Haver foglalkozás: Tabuk nélkül

JEWISH – ROMA initiative for diversity education

Haver Foundation and Uccu Foundation joint program for educators /// The idea of this joint program was inspired by an increasingly tangible need coming from educators which Haver and Uccu staff and volunteer educators were repeatedly faced with while conducting informal educational sessions for high school students. After the finishing of such sessions, it is always the teachers who are left to further discuss the topics arisen during the sessions with their students.

The joint program opens a space for educators to discuss topics of Jewish and Roma identity in an honest, taboo-free environment. It provides them with attitude-shaping methodological tools which can be further used in classroom settings as aids of a prejudice-free and tolerant educational approach.

We are looking forward to inquiries of teaching staff (group size between 15-30 persons). We bring our training program to the sites of the requesting schools, however, upon request, we are able to organize for external locations as well.

Haver foglalkozás: Közös nevező


Joint program of Centropa Foundation, Uccu Foundation, Wesley schools and Haver Foundation /// Some of the most significant challenges the Hungarian education system faces today are the negative consequences arising from an organic segregation process taking place within its frameworks – a complex and diverse societal problem. Our initiative aims to provide educators from various institutional background – Roma and non-Roma, Jewish and non-Jewish, elite and underpriviledged, in- and outside of the capital – with opportunities to create and implement educational programs that draw young people closer to each other.

Our program wishes to step beyond the usual frames of the education system by initiating a new kind of cooperation between educators open to the involvement of their students in an intercultural and interfaith dialogue. We offer the necessary inspiration and tools for these initiatives within the frameworks of a training for educators.

Educators and students involved in the Common Ground program are builders of a more open, curious, empathic and critically thinking society. They are planning and implementing projects that raise bridges over cultural, social, religious and other societal ruptures.

As of today, Common Ground Program has had the following results:

  • Three long-weekend seminars for educators; a total of 68 educators from 12 municipalities and 27 educational institutions
  • 25 finished project proposals
  • 15 accomplished projects with the active participation of 600 students and more than 40 educators
  • Four long-term cooperations between schools (involving joint annual projects)
Haver foglalkozás: Újvilág


Joint education package of Haver Foundation, Lifeboat Unit and Tom Lantos Institute /// The program is built on a theater play attended by the student groups. The play ends with the protagonist holding a closed box in her hands which contains the belongings of her late grandmother, a Holocaust survivor. The girl has only recently learned about her Jewish heritage, and now she is unsure which direction to take.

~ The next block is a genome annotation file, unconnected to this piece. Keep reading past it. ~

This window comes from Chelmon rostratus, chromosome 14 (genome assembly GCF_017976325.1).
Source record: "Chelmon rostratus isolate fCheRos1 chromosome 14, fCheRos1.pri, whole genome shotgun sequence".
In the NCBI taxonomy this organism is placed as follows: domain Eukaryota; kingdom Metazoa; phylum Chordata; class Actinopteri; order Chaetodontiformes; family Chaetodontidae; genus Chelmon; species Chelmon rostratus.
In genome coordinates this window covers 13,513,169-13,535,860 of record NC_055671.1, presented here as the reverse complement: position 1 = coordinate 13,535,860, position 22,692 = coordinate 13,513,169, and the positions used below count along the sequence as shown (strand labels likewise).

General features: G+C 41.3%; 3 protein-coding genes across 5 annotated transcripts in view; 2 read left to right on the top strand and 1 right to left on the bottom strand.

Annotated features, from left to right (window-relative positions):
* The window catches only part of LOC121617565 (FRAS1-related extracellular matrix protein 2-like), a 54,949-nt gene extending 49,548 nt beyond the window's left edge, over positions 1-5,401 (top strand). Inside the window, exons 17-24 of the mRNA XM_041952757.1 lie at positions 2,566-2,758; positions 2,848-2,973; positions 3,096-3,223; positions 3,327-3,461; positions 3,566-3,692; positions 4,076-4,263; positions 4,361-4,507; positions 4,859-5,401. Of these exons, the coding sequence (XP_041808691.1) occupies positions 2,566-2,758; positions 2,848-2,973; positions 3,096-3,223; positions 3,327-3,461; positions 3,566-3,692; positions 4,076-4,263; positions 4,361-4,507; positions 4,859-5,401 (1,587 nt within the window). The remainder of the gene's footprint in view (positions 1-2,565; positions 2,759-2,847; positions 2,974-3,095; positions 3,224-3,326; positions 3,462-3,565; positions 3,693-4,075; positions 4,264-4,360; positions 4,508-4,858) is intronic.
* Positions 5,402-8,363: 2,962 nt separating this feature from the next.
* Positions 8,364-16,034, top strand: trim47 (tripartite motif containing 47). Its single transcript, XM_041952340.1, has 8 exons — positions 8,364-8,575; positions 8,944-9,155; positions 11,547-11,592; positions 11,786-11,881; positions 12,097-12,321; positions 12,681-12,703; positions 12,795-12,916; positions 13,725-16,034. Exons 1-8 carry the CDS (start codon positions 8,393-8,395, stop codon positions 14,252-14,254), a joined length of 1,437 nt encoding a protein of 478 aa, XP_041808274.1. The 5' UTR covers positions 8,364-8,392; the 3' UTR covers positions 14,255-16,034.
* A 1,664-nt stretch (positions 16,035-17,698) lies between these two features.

The play is followed by a theater pedagogy session designed for high school students between the ages of 16 and 18; the session explores topics and questions raised by the theater play. Haver’s volunteers return after 2-3 weeks with another session – this one begins with the closed box from the theater play and it centers around the multitude and complexity of Jewish identities in the present. The time passed between the two sessions allows students to reflect on the issues raised by the theater play which then will be further explored and discussed with the help of Haver’s volunteer peer educators.

The New World education package combines different methodologies in three distinct steps, and it aims to promote intercultural communication, a scaling down of prejudices, and growth in tolerance.

Haver foglalkozás: Szakácskönyv a túlélésért


A joint project of Gólem Theater and Haver Foundation /// 'Recipes for Survival' features the story of a woman who lived and survived through the 20th century – a period when surival could be a real challenge. Ms Hédi learned how to cook - in theory at least - in the Lichtenwörth concentration camp, while weighing a mere 28 kilograms. Sure enough, she has loved to eat long before that. This unconventional theater play is based on 'Recipes for Survival', an oral history interview and cookbook published in 2013 by Centropa Foundation, and was adapted to stage by Gólem Theater, incorporating testimonies from other survivors and their relatives as well.

The project brings the theater play to high shcool classrooms and is followed by an informal educational session. It raises the question of how grandiose historical events impact the daily lives of people. Most families have stories and first-hand experiences of the way history and public life interfere with the personal, leading to positive or negative, and sometimes, fatal outcomes. The informal session aims to inspire students who don't know much about the history of their families to take up the initiative to ask and find out more about their family stories from their parents and grandparents.